Canterbury’s father talked about his family’s struggle against anorexia nervosa, which his daughter developed at the age of 15.Photo / 123RF stock
Canterbury’s father, who says he is virtually forced to watch over his daughter’s death from anorexia nervosa, calls for urgent government intervention, saying there isn’t enough help for New Zealand patients. ..
After the national blockade of Covid-19 last year, the number of adolescents diagnosed with eating disorders has skyrocketed nationwide. As a result, the only specialized treatment facility on the South Island is under pressure to increase referrals and longer waiting times.
Desperate parents need to pay hundreds of dollars a week to private professionals such as nutritionists, nutritionists, psychologists, or just sit and watch their children disappear while waiting for their turn in the public system. Say there is.
There is a growing nationwide call for more funding, more professional services and more inpatient care before the influx of patients becomes a series of preventable and unnecessary deaths.
Herald revealed last week that experts have seen a 25-50 percent increase in youth eating disorders since the end of last year’s Level 4 blockade.
Increased appetite, bulimia nervosa, bulimia nervosa, and evasive / restrictive eating disorders include turbulence, routine and structural loss, and global epidemics and future anxiety.
This week, the Canterbury District Health Commission confirmed that South Island Eating Disorder Services experienced a “significant increase” in referrals. As a result, treatment wait times have increased in some cases.
The service is based in Christchurch’s Princess Margaret Hospital and offers the only specialized inpatient and outpatient treatments on the South Island.
There are about 8 beds available and are assigned to the most serious cases.
“The waiting time for outpatient treatment has increased following an increase in referrals to services following Covid-19 alert levels 3 and 4,” said Greg Hamilton, general manager of the Canterbury District Health Commission’s expert mental health services. Stated.
“But people who are medically ill are prioritized.
“People on the South Island who have had a primary diagnosis of an eating disorder and have failed to make progress from evidence-based outpatient treatment have access to inpatient beds.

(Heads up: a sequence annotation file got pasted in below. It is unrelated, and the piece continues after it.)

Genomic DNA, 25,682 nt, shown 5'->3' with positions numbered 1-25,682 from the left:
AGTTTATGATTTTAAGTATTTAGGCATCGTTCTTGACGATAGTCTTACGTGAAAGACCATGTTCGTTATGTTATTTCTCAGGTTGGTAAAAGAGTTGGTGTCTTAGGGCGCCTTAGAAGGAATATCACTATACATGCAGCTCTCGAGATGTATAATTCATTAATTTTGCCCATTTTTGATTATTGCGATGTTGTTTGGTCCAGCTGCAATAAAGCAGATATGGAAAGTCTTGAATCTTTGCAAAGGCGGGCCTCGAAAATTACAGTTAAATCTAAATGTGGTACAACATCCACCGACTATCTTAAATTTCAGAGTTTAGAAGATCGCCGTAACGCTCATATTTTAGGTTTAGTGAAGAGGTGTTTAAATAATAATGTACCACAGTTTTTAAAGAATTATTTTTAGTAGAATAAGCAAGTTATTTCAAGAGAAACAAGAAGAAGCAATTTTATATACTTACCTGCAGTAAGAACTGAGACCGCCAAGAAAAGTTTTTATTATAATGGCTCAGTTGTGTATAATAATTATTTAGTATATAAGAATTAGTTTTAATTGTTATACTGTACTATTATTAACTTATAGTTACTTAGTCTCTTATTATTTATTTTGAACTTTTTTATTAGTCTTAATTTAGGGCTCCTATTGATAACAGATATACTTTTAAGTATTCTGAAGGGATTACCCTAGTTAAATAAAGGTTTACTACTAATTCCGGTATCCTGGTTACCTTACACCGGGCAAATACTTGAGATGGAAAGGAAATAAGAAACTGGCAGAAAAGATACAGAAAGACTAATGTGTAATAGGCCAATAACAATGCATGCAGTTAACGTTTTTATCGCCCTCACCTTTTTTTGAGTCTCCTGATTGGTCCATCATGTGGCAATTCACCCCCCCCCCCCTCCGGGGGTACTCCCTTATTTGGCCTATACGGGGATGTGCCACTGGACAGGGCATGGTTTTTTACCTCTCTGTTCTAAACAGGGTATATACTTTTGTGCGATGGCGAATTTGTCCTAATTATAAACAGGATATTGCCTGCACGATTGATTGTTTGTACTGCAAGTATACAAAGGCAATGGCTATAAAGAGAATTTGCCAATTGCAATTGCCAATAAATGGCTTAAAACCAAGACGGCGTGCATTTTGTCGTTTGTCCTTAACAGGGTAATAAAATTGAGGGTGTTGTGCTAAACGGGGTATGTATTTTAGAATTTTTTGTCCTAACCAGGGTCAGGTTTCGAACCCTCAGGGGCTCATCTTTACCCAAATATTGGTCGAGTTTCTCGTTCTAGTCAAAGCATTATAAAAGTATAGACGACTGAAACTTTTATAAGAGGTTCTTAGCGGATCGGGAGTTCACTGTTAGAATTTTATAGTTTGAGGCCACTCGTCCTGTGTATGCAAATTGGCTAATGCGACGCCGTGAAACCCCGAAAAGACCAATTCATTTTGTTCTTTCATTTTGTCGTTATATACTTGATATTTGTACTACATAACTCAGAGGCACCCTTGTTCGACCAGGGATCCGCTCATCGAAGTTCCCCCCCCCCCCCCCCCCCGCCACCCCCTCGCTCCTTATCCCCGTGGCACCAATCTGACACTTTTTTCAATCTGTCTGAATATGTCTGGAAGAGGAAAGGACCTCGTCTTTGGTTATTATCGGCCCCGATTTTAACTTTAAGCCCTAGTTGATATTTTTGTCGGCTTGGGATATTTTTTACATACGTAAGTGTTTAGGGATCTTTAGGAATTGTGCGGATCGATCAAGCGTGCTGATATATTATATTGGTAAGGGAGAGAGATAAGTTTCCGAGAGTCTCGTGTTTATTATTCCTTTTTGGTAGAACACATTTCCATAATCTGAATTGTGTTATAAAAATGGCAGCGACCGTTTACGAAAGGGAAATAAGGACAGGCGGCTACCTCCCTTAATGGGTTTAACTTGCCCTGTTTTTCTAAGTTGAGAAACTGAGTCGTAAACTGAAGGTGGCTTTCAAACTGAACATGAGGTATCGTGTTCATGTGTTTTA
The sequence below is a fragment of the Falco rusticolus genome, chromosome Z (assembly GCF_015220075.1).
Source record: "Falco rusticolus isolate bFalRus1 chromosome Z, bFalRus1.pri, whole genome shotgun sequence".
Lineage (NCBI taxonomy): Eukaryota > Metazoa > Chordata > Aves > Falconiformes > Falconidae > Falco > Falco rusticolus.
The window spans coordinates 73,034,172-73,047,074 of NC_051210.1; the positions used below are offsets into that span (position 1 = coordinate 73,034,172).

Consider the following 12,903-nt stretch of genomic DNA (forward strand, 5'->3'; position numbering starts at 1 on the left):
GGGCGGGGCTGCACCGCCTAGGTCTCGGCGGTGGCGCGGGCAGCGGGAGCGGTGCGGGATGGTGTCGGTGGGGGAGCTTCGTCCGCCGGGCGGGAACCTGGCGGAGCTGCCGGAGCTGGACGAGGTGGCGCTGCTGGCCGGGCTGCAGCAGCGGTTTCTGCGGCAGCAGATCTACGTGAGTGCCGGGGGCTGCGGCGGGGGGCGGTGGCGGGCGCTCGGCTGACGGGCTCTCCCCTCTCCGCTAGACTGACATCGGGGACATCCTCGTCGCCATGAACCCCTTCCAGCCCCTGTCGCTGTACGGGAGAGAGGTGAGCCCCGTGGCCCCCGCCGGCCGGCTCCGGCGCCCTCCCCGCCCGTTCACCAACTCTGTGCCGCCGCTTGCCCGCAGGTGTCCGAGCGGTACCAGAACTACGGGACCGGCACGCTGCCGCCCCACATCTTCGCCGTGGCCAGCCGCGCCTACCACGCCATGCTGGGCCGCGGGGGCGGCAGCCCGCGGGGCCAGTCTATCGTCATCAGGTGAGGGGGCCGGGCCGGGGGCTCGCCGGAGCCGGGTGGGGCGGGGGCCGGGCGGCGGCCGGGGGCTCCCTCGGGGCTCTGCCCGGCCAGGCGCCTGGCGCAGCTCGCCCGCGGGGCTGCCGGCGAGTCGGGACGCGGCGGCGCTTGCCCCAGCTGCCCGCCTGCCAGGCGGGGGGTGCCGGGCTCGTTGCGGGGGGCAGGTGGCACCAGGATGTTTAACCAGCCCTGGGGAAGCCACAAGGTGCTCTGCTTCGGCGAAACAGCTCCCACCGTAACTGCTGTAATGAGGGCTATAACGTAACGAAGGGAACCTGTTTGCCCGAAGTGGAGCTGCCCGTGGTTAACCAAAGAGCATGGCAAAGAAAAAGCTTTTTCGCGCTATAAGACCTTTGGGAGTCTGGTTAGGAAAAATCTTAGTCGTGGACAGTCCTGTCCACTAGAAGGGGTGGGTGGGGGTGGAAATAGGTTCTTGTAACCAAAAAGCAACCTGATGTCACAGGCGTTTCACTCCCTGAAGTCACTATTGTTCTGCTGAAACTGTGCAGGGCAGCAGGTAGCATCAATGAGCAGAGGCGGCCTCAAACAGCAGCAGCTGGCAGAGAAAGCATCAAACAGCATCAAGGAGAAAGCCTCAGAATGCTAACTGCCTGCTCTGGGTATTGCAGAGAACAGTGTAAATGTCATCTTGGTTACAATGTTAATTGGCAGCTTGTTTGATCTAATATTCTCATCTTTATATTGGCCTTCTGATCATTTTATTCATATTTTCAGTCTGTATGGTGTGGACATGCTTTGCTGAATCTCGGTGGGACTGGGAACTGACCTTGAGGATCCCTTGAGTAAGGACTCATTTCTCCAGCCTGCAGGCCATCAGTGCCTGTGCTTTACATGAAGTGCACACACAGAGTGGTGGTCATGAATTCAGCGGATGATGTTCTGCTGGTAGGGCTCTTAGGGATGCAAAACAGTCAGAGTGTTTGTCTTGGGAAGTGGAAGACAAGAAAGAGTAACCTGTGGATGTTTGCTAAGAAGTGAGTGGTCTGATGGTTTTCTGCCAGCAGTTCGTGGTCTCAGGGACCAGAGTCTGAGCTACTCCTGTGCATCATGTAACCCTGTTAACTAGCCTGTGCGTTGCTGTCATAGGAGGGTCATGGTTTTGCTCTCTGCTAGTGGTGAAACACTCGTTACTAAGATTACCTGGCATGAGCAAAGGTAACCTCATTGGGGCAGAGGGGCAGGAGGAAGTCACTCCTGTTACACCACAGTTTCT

“Most people with eating disorders can be treated outpatiently.”
Canterbury’s father told Herald about his daughter-six times so far considered an extreme case and admitted as an inpatient.
She has been fighting anorexia nervosa for about five years since then, and her family has sometimes been unable to do more than see her life almost pass by in front of them.
At the height of her illness, she weighed only 36 kg.
The man, who didn’t want to be named to protect his daughter’s privacy, said he knew “nothing” about anorexia nervosa and had a really hard time finding support outside of his parents’ group in the same situation.
When his daughter was hospitalized for the first time, she was hospitalized for 13 weeks and then said it was enough to go home.
She went out and told her parents, “I haven’t eaten,” and her spiral began again.
Each time it happened, she returned to the waiting list for treatment.
Recently, her mental health has undergone a fatal change, and she has repeatedly tried to kill her.
“That’s scary,” her father said.
“She’s completely self-destructive … These voices in her head tell her,” If you eat food, you’re a piece “or” You ate that food, so you yourself Need to be killed. “
“She will sometimes go for five days without eating anything, she will lose 2 kg a week … it’s relentless and it’s constant.”
Teens were eating “at the moment” after attempting serious self-harm.
“She had a turning point … we’re eating and gaining weight. She’s getting better now, she’s being treated-but you can change it with your heartbeat. You have to realize that there is, “he said.
“I know that eating disorders will soon return as soon as she quits, misses, or sags.
“My greatest fear? Isn’t she dying?
“Every time the phone rings and it’s her mother, I think,” This is this … this is the phone. ” “
The frustrated father said he spent years studying private care, overseas models and services, and which treatments were the most successful.